The Mac OS X kernel,
XNU, is open source and building it from source is fairly straightforward (thanks to yearly instructions by Shantonu Sen).
However, building the kernel requires one to install a couple of dependencies that are not available on a Mac OS X installation by default (such as
ctfmerge that are part of the Dtrace project).
Since these dependencies are installed in the local Xcode Developer directory, one needs to install them on each new machine that one wants to build XNU on. Similarly, building
libsyscall requires one to modify the local Mac OS X SDK in Xcode which might not be desirable.
Finally, installing XNU and the respective
libsystem_kernel.dylib user-space dynamic library requires a bunch of copying and manual terminal commands to be executed which is not ideal when one wants to quickly deploy a new version of the kernel to a virtual machine for example.
This project defines a Makefile that takes care of building
libsyscall and their dependencies without modifying the current SDK. An associated deploy scripts takes care of deploying the kernel and its user-space components to a remote host, such as a virtual machine.
This repo uses a handful of submodules for
XNU and its dependencies. These submodules point to GitHub repositories containing the Apple open-source projects and are kept up to date with each new release of the Mac OS X operating system.
So before attempting to build anything, make sure to run this on the command line:
git submodule update --init --recursive
In order to build
XNU, one can use the
Makefile in the root of the repo.
make will build all the dependencies and eventually
XNU in a
build/ folder in the root.
By default, the
Makefile will build both
libsyscall. You can specify what to build by passing the appropriate target to
sudo make xnu sudo make libsyscall
Makefile contains some default configurations that can be tweaked by passing them as argument to the
MACOSX_SDK = MacOSX10.11 XNU_SRC = $(CURDIR)/externals/xnu/src KERN_CONFIG = RELEASE KERN_ARCHS = 'x86_64' USER_ARCHS = 'x86_64 i386'
So for example, if you want to build the development version of the kernel you would do:
sudo make KERN_CONFIG=DEVELOPMENT
It’s also important to note that the
Makefile will use the latest version of the Mac OS X SDK as installed by Xcode (in the example above it would be
MacOSX10.11). So make sure that you have the latest version of Xcode installed and the latest SDK available under
/Applications/Xcode.app/Contents/Developer/Platforms/MacOSX.platform/Developer/SDKs/ or wherever you have Xcode installed.
By default, the
Makefile uses the latest open-source version of
XNU provided with the repository. Obviously, if you’re building
XNU from source it likely means that you made some change to the source and would like to build your own version. In this case you can override the location of the source by providing it as an argument to
sudo make XNU_SRC=/Users/damien/src/xnu
install.sh script is provided separately from the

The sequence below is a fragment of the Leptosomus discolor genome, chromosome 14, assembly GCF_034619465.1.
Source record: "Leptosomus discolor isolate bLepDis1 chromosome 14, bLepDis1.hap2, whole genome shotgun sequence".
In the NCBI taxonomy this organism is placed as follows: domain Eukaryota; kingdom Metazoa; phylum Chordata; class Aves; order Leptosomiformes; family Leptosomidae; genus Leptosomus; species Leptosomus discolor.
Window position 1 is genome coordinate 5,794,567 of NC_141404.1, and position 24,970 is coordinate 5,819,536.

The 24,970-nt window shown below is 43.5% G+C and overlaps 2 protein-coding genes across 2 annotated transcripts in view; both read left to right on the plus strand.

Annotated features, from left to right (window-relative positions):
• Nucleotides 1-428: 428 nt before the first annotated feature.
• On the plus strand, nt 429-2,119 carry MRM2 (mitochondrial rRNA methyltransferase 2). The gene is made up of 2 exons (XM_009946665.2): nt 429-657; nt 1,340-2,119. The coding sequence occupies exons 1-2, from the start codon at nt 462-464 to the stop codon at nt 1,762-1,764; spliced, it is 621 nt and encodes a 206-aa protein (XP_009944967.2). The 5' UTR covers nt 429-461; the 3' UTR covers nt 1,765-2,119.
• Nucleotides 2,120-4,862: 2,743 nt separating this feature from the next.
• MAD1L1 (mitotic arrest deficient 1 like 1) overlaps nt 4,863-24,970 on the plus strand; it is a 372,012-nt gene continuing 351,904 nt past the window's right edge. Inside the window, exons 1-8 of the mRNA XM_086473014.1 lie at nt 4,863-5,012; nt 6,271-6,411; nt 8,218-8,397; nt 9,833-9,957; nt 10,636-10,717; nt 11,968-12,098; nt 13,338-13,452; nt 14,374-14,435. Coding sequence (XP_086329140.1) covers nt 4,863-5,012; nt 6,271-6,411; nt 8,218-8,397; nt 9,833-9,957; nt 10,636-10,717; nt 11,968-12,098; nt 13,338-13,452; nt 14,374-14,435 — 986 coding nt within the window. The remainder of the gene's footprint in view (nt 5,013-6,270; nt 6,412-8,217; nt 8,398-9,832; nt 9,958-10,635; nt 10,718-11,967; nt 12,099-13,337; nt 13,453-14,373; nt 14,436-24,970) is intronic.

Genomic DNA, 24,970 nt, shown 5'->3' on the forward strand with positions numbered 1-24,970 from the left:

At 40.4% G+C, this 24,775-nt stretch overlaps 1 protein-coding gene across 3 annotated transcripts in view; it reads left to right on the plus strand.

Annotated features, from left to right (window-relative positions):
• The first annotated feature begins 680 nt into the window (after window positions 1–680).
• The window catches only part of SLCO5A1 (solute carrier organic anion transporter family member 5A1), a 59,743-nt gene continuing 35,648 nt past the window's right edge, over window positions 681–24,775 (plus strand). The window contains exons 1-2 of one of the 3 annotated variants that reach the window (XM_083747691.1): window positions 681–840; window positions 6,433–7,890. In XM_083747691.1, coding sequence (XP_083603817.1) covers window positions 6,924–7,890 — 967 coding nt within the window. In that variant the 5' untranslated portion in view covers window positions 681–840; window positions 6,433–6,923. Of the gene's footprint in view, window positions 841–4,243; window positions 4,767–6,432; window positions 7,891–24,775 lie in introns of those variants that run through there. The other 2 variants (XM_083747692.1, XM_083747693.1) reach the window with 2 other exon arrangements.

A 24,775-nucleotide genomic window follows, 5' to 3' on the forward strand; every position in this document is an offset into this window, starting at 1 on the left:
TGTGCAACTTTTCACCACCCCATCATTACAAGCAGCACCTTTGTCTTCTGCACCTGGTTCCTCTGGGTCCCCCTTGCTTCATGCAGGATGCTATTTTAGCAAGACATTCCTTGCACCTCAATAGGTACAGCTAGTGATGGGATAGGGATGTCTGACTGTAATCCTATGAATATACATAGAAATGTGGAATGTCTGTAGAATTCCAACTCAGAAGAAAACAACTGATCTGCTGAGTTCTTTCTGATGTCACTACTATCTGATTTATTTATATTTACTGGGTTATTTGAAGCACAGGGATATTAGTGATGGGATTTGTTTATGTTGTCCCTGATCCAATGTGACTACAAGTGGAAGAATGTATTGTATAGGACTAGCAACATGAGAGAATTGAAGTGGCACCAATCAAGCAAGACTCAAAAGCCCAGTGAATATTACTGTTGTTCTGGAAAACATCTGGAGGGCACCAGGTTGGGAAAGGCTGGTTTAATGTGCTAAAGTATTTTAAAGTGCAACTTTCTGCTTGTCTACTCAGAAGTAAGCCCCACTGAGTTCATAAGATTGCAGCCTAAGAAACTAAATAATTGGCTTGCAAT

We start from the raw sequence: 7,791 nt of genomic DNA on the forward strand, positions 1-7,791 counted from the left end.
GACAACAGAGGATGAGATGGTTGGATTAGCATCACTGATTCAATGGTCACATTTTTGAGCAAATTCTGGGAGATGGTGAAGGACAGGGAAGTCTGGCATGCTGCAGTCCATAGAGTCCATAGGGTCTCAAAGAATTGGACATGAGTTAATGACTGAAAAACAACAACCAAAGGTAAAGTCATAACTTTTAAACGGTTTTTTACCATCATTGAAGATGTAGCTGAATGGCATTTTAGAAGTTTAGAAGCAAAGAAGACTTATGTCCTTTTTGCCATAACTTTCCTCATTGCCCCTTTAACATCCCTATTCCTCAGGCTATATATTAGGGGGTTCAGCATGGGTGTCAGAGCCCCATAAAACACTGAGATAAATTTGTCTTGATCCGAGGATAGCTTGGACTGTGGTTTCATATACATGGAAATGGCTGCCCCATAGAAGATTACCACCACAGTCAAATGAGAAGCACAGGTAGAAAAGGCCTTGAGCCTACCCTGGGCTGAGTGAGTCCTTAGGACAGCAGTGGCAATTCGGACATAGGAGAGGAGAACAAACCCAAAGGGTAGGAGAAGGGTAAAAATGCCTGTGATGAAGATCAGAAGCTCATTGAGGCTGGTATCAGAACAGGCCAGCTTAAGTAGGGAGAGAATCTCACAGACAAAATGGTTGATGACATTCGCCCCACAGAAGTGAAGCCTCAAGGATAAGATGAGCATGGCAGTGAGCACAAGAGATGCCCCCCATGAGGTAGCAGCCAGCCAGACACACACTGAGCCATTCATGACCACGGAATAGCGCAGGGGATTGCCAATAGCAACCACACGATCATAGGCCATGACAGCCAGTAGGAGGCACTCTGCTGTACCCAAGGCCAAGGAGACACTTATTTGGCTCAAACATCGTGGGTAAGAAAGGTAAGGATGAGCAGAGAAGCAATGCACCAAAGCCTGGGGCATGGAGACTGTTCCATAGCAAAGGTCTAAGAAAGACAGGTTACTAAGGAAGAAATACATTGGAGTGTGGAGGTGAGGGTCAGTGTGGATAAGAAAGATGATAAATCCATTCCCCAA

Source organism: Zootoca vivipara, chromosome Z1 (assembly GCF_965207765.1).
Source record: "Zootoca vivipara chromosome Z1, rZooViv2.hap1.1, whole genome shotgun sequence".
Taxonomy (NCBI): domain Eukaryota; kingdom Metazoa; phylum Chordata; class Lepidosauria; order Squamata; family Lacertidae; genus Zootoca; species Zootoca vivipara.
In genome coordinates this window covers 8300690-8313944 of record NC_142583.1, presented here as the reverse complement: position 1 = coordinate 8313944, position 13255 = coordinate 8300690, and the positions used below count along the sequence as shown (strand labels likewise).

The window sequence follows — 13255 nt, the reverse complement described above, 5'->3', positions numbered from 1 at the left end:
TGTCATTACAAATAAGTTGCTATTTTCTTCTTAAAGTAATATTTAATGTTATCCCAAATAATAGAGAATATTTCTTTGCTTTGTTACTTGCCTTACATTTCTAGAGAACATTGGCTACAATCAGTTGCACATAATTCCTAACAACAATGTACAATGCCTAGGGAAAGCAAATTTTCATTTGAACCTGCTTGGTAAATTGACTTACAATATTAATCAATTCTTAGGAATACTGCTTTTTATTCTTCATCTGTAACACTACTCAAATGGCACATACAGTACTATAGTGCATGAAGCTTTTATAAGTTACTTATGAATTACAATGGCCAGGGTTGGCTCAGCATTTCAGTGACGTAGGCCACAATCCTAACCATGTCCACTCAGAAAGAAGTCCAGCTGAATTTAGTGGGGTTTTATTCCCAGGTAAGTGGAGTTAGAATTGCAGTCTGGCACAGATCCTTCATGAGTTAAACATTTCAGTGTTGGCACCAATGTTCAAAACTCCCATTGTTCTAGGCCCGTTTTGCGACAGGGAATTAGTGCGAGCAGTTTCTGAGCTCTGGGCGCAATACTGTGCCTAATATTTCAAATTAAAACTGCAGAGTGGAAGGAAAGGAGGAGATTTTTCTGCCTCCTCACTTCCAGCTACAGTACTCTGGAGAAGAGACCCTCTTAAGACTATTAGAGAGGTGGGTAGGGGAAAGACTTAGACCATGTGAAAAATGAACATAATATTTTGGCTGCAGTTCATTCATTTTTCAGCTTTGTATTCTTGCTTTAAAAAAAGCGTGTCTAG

Makefile (since installing the new kernel will replace the existing one and potentially make your machine unusable, it’s best to keep it as separate as possible from the benign action of building the project).
Installation can be invoked from the command line by running:
sudo ./install.sh --xnu
As before, a bunch of default configurations are provided and can be overriden by passing arguments on the command line:
--config DEBUG // install the DEBUG release --arch x86_64 // install the x86_64 architecture --xnu // install XNU --libsyscall // install libsyscall
So if you wanted to install the
x86_64 release version of both
libsyscall you would do:
sudo ./install.sh --config RELEASE --arch x86_64 --xnu --libsyscall
You should then reboot your machine for the changes to take effect:
Note that if you’re running 10.11 or greater, System Integrity Protection will have to be disabled for the installation to succeed.
Finally, I cannot stress enough that you should not run this on your main machine. Running the install script will override the current kernel on your machine with the one that you just built. While it might be fine (since it’s after all the same version that the one that Apple ships with Mac OS X) it could make your system unusable if you mess things up.
Only run this script on a virtual machine and take a snapshot before so that you can easily revert if you mess things up.
Since checking out this repo and compiling can be slow and cumbersome on a virtual machine (or a seconday physical machine), another script
deploy.sh lets one deploy a version of the kernel that was built locally to a remote host.
Deploying is very similar to installing but it will all be performed on the remote machine. Say that I have a user called
damien on a virtual machine with IP address
192.168.156.178. I could deploy my newly built kernel by running:
./deploy.sh --host email@example.com --xnu
Similar options are available:
--host 192.168.156.178 // deploy to the host at 192.168.156.178 --config DEBUG // deploy the DEBUG release --arch x86_64 // deploy the x86_64 architecture --xnu // deploy XNU --libsyscall // deploy libsyscall
SSH to the host,
rsync the built executables to the remote machine and install them on the host. Since it can be quite annoying to repeatedly enter your password, consider setting up public key authentication with your remote (virtual) machine. You will still need to enter your password to install the components on the remote machine.